What if our problem is democracy?
Is democracy really a one size fits all solution to underdeveloped countries?
Should Nigeria be democratic to develop and cater for her citizens?

Beauty said...

Your questions are not unlike the ones that led to the conclusions of the Nobel Laureate, Dr James Watson. The answers would be too complex and as such, lead to  other problems that might dwaft the original. "What if there is a different 'problem' whose solution could ease the quest for development and advancement across the Nigerian spectrum?" cannot help us today since the fire is already raging and we in the middle, it must to put it out now.

Obama went to Ghana but the humour is not lost on Nairaland´s Obama In Nigeria, Oh Sorry, Ghana!, “I guess he doesn’t want to be kidnapped  by Militants”, an eyeopener and great education. The problem is, nobody is doing! We are not building remarkable infrastructure nor keeping our educated workforce. We are using our treasuries like personal piggy banks and listening to the likes of Jeffrey Sachs.

NaijaBabe said...

Not misdiagnosed in its entirety, cos I think all those problems are valid. But I think starting points have been missed. Change comes from within. If we are saying our roads are dirty, we need bins on the orads and people to pick up the litter...what about educating ourselves on not dropping litter in inappropriate places?

N.I.M.M.O said...


All our problems stem from our insincerity as a people. We all pay lip-service but do very little; we pledge and vow to do our best but turn around and blame it on the country.

I have said it several times, 'Nigeria has no problems; but Nigerians ... our problems are myriad'.

We are our own problems.

Al said...

I think our problem main problem is Accountability.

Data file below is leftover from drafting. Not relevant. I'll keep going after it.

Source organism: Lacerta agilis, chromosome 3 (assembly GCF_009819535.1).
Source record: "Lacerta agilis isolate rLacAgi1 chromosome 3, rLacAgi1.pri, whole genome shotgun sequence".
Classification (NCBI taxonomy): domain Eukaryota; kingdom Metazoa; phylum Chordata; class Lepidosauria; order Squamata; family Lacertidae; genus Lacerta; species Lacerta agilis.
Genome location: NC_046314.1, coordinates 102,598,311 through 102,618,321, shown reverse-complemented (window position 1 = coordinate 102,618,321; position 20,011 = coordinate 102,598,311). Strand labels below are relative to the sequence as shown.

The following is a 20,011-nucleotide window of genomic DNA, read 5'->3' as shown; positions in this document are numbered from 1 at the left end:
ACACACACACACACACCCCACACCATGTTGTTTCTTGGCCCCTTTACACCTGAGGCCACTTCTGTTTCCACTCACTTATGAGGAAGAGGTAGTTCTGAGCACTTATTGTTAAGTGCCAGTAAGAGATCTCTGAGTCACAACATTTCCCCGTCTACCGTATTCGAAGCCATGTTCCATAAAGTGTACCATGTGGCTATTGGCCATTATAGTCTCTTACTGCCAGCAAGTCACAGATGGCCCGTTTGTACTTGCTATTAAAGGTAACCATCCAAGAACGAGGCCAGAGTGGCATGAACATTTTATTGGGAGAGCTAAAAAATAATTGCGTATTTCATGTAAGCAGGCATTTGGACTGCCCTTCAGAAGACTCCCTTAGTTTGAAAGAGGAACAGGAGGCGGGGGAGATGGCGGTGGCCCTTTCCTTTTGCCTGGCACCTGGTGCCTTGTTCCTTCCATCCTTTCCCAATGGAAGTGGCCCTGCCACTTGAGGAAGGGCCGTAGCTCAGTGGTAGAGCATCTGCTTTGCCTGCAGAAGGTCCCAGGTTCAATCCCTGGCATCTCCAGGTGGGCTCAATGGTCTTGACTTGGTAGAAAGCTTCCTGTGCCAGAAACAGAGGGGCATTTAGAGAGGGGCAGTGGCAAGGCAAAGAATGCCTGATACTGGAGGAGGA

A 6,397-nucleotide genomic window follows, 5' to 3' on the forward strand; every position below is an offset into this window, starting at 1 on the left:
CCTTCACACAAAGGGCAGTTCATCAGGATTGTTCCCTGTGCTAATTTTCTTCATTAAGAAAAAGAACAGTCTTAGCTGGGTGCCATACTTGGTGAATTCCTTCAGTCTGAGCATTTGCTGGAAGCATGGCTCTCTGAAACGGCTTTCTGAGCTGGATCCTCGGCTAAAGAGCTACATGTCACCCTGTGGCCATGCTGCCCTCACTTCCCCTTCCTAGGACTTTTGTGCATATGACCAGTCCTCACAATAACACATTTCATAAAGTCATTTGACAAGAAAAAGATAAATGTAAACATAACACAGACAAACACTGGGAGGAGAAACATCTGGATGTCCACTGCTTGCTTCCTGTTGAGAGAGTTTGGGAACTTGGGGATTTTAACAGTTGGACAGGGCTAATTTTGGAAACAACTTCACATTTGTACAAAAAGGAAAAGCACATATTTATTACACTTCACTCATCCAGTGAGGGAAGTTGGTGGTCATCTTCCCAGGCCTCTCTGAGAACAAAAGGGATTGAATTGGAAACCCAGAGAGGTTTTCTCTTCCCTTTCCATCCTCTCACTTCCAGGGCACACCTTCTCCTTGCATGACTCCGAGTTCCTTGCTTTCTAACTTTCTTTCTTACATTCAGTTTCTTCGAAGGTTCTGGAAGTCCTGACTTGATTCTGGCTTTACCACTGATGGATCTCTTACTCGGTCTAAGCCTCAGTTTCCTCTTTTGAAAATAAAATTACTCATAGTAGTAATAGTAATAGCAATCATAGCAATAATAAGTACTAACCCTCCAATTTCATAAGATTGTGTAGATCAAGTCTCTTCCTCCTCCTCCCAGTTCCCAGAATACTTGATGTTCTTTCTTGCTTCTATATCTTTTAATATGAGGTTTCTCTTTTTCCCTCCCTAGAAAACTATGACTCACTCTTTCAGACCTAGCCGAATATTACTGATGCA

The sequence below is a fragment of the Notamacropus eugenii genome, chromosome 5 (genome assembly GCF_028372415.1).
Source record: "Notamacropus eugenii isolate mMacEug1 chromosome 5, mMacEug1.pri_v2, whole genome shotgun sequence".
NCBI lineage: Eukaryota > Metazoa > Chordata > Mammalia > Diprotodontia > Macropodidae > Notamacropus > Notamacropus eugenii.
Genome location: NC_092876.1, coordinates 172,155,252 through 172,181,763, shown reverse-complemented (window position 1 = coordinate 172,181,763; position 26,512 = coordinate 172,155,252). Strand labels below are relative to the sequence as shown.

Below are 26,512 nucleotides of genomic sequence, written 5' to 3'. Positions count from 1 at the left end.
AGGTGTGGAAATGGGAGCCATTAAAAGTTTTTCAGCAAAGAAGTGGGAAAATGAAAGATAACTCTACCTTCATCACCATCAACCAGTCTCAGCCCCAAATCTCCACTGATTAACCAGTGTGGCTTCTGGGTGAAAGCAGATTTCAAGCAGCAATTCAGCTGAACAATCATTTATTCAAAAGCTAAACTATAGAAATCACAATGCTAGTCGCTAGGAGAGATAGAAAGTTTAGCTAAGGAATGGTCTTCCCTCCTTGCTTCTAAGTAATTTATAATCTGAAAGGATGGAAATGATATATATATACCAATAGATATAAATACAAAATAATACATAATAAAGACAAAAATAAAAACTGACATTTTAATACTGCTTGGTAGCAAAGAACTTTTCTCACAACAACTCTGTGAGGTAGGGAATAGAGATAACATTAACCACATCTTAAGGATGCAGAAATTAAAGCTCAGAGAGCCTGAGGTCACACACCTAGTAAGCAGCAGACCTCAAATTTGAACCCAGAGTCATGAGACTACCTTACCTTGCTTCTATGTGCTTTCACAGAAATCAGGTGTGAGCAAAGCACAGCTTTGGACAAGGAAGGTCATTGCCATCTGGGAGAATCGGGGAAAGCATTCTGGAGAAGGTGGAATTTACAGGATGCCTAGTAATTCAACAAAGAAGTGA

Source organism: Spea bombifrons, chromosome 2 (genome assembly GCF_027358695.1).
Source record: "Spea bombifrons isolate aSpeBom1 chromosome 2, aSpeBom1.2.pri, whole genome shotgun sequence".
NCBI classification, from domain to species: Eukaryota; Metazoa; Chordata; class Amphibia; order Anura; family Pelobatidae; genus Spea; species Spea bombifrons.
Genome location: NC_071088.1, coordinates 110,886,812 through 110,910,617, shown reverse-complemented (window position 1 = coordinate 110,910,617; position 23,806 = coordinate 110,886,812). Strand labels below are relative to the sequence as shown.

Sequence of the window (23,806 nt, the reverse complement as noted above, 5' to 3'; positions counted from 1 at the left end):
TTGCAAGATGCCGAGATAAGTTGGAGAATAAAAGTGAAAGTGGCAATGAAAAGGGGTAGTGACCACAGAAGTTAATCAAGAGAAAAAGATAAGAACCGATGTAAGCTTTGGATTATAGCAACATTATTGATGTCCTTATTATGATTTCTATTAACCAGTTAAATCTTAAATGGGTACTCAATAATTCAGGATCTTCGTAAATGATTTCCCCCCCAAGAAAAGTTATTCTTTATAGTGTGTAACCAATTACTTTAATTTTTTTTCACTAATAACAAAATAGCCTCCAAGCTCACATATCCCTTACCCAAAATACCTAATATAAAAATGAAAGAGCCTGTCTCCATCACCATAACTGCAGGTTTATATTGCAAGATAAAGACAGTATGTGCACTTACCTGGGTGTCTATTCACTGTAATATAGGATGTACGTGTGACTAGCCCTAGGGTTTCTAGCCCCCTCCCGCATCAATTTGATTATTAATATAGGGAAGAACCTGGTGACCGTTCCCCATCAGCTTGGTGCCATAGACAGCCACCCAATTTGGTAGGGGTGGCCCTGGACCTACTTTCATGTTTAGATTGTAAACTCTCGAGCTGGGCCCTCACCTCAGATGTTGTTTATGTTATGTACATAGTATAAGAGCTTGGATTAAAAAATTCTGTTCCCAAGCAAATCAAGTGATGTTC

I agree with N.I.M.M.O 100%. It's not Nigeria that has the problem, but us Nigerians. For example, we cry of corruption, but many of us still take part in it.

Considering Tobenna's post, that's a really good question. Even in elections, I doubt it's the one who gets the highest number of votes that always get elected.

I just feel that there are some people currently in Government who need to LEAVE, like, disappear from the surface of this earth. I don't know how, but they really need to get lost.

imnakoya said...

You ask an interesting question.

The shackles that have kept Nigeria deep in the dodo pit are all linked to absence of Real LEADERS. And I'm not just talking about political leadership; we are all leaders in our rights, really.

Nigeria has to find a way to MAKE it own leaders, somehow.

The only viable venture in Nigeria at the moment -- with any tangible social capital -- are the religious institutions, and they can help lead the way in this regard.

Imagine if all across the land, there are unified messages and practical teachings on leadership just for one month. Imagine the impact at the local level?

I believe if a collaborative agenda can be worked out between the major religious groups, Nigeria may start seeing major turnaround with 5 years.

Beauty said...

@N.I.M.M.O - Even though them and us is frown on in problem solving but it is clear that the general "we" is not applicable in this thread. We are our own problems? How? An example would be grand. Here is a story from one of my links,

"Two years ago I drove the Attorney General of Nigeria from Heathrow to Cheltenham where his children are in a private school. Harvard educated, highly intelligent and a natural leader who commands respect. In my opinion, a brilliant man.

I asked him how the country can be in such a mess with people like him in charge…In short his reply was.

1.0 It will take time. It’s not long since independance
2.0 His masters are not like him and he needs to be very careful (AG is a political appointment)
3.0 He is positive about change …it will happen he says!!!

Didn’t know if I should laugh or cry but man, he was about a million times better than any of the other moronic leaders I’ve come across in Africa"

So, how do "we" feature is this story?

Anonymous said...

I think that a problem that I don't hear much about is the rituals leaders take to 'protect' themselves amongst other things. I believe aside from the fears of being killed the consequences of meddling with the path of the rituals is also an issue to people deciding whether they should oppose or not.